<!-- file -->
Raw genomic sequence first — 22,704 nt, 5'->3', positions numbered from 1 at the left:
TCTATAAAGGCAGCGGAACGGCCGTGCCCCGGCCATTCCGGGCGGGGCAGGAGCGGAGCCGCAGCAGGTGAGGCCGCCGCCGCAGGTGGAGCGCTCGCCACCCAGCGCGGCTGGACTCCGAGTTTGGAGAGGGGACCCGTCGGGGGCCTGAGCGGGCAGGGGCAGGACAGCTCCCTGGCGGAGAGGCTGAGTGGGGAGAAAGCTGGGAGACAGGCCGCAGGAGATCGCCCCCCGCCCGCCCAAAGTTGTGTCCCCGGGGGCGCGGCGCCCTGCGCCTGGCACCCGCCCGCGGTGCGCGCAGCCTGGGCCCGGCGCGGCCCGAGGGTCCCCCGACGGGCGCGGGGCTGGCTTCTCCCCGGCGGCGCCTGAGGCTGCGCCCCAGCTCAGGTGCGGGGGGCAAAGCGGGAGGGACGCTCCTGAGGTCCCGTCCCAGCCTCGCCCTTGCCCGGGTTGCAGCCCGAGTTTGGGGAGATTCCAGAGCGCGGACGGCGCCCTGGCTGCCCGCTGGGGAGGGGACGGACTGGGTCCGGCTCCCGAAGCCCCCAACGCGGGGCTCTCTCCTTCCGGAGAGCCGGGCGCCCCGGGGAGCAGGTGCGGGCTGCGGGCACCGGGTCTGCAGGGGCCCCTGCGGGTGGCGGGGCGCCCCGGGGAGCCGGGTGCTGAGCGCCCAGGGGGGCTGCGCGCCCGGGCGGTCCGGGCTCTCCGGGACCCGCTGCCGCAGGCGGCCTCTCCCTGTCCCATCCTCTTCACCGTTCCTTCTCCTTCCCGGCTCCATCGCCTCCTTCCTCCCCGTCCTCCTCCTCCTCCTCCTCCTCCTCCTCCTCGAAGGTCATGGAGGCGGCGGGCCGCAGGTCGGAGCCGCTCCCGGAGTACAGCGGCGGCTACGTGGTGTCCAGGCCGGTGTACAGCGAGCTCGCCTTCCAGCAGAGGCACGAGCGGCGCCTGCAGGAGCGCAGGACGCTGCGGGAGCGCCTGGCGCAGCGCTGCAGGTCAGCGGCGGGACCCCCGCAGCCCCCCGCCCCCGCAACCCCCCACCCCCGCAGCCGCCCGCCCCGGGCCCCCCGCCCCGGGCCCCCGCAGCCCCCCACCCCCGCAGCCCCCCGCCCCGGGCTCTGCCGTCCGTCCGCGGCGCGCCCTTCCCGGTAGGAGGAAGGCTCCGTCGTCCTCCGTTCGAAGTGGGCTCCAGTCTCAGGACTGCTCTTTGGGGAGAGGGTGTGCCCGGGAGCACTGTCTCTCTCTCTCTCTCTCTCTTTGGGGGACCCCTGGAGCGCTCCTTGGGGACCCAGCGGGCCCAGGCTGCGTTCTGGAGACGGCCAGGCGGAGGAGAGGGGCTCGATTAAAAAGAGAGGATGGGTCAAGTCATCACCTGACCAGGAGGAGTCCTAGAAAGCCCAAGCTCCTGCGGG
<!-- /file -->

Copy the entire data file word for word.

Raw genomic sequence first — 22,704 nt, 5'->3', positions numbered from 1 at the left:
TCTATAAAGGCAGCGGAACGGCCGTGCCCCGGCCATTCCGGGCGGGGCAGGAGCGGAGCCGCAGCAGGTGAGGCCGCCGCCGCAGGTGGAGCGCTCGCCACCCAGCGCGGCTGGACTCCGAGTTTGGAGAGGGGACCCGTCGGGGGCCTGAGCGGGCAGGGGCAGGACAGCTCCCTGGCGGAGAGGCTGAGTGGGGAGAAAGCTGGGAGACAGGCCGCAGGAGATCGCCCCCCGCCCGCCCAAAGTTGTGTCCCCGGGGGCGCGGCGCCCTGCGCCTGGCACCCGCCCGCGGTGCGCGCAGCCTGGGCCCGGCGCGGCCCGAGGGTCCCCCGACGGGCGCGGGGCTGGCTTCTCCCCGGCGGCGCCTGAGGCTGCGCCCCAGCTCAGGTGCGGGGGGCAAAGCGGGAGGGACGCTCCTGAGGTCCCGTCCCAGCCTCGCCCTTGCCCGGGTTGCAGCCCGAGTTTGGGGAGATTCCAGAGCGCGGACGGCGCCCTGGCTGCCCGCTGGGGAGGGGACGGACTGGGTCCGGCTCCCGAAGCCCCCAACGCGGGGCTCTCTCCTTCCGGAGAGCCGGGCGCCCCGGGGAGCAGGTGCGGGCTGCGGGCACCGGGTCTGCAGGGGCCCCTGCGGGTGGCGGGGCGCCCCGGGGAGCCGGGTGCTGAGCGCCCAGGGGGGCTGCGCGCCCGGGCGGTCCGGGCTCTCCGGGACCCGCTGCCGCAGGCGGCCTCTCCCTGTCCCATCCTCTTCACCGTTCCTTCTCCTTCCCGGCTCCATCGCCTCCTTCCTCCCCGTCCTCCTCCTCCTCCTCCTCCTCCTCCTCCTCGAAGGTCATGGAGGCGGCGGGCCGCAGGTCGGAGCCGCTCCCGGAGTACAGCGGCGGCTACGTGGTGTCCAGGCCGGTGTACAGCGAGCTCGCCTTCCAGCAGAGGCACGAGCGGCGCCTGCAGGAGCGCAGGACGCTGCGGGAGCGCCTGGCGCAGCGCTGCAGGTCAGCGGCGGGACCCCCGCAGCCCCCCGCCCCCGCAACCCCCCACCCCCGCAGCCGCCCGCCCCGGGCCCCCCGCCCCGGGCCCCCGCAGCCCCCCACCCCCGCAGCCCCCCGCCCCGGGCTCTGCCGTCCGTCCGCGGCGCGCCCTTCCCGGTAGGAGGAAGGCTCCGTCGTCCTCCGTTCGAAGTGGGCTCCAGTCTCAGGACTGCTCTTTGGGGAGAGGGTGTGCCCGGGAGCACTGTCTCTCTCTCTCTCTCTCTCTTTGGGGGACCCCTGGAGCGCTCCTTGGGGACCCAGCGGGCCCAGGCTGCGTTCTGGAGACGGCCAGGCGGAGGAGAGGGGCTCGATTAAAAAGAGAGGATGGGTCAAGTCATCACCTGACCAGGAGGAGTCCTAGAAAGCCCAAGCTCCTGCGGG